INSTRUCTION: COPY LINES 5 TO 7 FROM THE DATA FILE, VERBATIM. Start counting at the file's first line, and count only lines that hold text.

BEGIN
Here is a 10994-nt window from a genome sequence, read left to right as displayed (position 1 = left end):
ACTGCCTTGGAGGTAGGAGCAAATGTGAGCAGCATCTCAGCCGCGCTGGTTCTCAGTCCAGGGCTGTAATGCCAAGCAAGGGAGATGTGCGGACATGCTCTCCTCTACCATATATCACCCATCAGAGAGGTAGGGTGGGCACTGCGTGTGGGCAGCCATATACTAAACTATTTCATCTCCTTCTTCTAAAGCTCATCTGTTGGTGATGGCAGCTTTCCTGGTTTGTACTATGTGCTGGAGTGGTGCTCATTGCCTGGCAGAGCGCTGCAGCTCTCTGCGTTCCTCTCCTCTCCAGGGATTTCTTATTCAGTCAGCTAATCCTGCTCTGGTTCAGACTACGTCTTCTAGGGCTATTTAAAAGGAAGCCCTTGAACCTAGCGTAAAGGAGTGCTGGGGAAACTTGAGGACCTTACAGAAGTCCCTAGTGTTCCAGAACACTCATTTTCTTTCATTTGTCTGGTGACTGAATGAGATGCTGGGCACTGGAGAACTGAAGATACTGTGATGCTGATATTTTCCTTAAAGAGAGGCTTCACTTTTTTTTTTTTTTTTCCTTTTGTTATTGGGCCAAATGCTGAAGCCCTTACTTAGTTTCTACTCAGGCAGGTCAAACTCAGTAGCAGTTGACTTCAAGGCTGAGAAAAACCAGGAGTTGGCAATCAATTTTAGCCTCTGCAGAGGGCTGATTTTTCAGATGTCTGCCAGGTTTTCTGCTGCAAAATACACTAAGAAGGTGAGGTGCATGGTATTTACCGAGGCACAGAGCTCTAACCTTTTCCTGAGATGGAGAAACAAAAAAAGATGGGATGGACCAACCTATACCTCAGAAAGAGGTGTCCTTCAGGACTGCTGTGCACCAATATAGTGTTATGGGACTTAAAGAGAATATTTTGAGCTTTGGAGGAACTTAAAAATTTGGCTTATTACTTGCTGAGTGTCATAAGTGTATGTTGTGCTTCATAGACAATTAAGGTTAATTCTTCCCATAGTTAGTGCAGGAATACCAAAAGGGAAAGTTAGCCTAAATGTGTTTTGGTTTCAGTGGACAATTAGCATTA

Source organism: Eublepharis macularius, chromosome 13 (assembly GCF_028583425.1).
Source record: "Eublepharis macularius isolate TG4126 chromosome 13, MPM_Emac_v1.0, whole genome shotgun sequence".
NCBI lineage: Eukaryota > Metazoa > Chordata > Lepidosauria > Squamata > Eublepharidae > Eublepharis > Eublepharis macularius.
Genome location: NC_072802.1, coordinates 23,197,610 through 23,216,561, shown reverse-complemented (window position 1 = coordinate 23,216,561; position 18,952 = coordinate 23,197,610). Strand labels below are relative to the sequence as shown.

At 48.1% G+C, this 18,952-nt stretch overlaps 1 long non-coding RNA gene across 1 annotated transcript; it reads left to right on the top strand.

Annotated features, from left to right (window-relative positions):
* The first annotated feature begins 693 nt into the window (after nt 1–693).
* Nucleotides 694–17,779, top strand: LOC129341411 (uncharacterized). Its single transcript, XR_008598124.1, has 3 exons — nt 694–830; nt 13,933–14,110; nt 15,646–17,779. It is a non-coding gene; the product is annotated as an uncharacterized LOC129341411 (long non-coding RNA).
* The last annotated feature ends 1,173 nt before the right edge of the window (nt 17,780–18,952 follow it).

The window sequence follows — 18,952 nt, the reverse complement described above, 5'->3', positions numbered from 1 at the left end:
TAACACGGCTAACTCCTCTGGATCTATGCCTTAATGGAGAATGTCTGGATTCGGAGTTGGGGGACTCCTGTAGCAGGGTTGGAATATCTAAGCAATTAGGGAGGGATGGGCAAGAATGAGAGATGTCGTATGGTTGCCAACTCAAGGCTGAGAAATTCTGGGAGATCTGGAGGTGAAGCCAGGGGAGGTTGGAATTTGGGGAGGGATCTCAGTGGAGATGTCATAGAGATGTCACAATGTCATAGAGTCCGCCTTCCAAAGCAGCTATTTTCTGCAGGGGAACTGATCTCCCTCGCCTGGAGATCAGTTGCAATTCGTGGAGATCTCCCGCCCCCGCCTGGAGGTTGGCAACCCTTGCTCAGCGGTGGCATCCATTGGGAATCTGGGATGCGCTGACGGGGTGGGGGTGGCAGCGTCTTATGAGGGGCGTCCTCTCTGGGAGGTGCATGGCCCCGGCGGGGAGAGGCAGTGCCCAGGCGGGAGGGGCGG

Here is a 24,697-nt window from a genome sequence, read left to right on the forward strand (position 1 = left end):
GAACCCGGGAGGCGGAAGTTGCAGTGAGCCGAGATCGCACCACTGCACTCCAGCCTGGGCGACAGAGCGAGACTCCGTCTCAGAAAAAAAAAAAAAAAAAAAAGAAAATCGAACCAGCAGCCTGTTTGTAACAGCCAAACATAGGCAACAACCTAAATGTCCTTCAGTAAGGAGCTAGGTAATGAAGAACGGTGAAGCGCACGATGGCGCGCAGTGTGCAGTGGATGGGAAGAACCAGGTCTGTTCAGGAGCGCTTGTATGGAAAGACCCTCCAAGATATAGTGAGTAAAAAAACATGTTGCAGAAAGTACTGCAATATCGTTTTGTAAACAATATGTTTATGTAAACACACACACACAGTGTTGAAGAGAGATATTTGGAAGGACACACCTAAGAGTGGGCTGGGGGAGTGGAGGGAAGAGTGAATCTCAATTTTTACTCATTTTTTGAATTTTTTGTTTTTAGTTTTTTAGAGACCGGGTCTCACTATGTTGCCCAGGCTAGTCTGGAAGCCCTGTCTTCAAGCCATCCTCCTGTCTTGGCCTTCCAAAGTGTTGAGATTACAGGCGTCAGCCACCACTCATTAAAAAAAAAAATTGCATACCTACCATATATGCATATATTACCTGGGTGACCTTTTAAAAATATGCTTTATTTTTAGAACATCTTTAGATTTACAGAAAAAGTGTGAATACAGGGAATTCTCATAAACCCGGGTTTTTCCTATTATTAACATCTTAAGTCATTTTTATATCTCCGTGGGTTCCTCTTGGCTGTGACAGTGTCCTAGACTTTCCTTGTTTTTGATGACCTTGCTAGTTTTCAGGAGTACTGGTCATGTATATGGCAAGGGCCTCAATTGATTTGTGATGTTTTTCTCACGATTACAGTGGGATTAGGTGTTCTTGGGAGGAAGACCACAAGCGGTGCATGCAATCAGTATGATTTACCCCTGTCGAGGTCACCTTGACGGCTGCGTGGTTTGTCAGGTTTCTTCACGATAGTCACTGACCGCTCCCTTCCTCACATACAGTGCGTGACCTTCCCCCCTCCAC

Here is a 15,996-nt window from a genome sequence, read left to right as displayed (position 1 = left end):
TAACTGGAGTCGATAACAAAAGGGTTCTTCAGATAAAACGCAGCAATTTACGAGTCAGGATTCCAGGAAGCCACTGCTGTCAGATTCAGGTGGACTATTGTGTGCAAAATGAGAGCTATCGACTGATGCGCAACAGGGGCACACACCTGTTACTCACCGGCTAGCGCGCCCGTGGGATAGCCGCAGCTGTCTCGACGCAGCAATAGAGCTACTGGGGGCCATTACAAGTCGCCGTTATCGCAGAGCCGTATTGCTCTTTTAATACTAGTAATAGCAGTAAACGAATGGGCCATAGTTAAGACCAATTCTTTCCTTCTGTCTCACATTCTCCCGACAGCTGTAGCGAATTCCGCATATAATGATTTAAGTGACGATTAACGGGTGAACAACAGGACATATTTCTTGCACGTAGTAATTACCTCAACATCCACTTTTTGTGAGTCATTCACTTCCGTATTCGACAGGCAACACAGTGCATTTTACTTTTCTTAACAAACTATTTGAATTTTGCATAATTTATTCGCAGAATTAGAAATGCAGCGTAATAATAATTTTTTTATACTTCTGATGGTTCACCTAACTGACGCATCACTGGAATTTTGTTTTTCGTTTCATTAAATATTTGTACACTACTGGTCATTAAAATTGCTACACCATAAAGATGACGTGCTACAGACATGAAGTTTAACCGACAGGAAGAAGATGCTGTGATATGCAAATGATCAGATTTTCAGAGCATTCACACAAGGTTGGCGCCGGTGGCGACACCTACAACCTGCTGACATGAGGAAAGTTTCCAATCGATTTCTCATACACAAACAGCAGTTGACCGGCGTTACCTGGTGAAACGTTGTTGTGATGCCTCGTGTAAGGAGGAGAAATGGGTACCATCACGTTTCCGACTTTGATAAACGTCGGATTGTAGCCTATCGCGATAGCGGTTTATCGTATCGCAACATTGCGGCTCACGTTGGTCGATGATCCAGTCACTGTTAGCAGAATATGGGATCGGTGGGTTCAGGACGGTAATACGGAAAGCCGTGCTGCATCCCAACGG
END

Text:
NCBI lineage: Eukaryota > Metazoa > Chordata > Lepidosauria > Squamata > Eublepharidae > Eublepharis > Eublepharis macularius.
Genome location: NC_072802.1, coordinates 23,197,610 through 23,216,561, shown reverse-complemented (window position 1 = coordinate 23,216,561; position 18,952 = coordinate 23,197,610). Strand labels below are relative to the sequence as shown.

At 48.1% G+C, this 18,952-nt stretch overlaps 1 long non-coding RNA gene across 1 annotated transcript; it reads left to right on the top strand.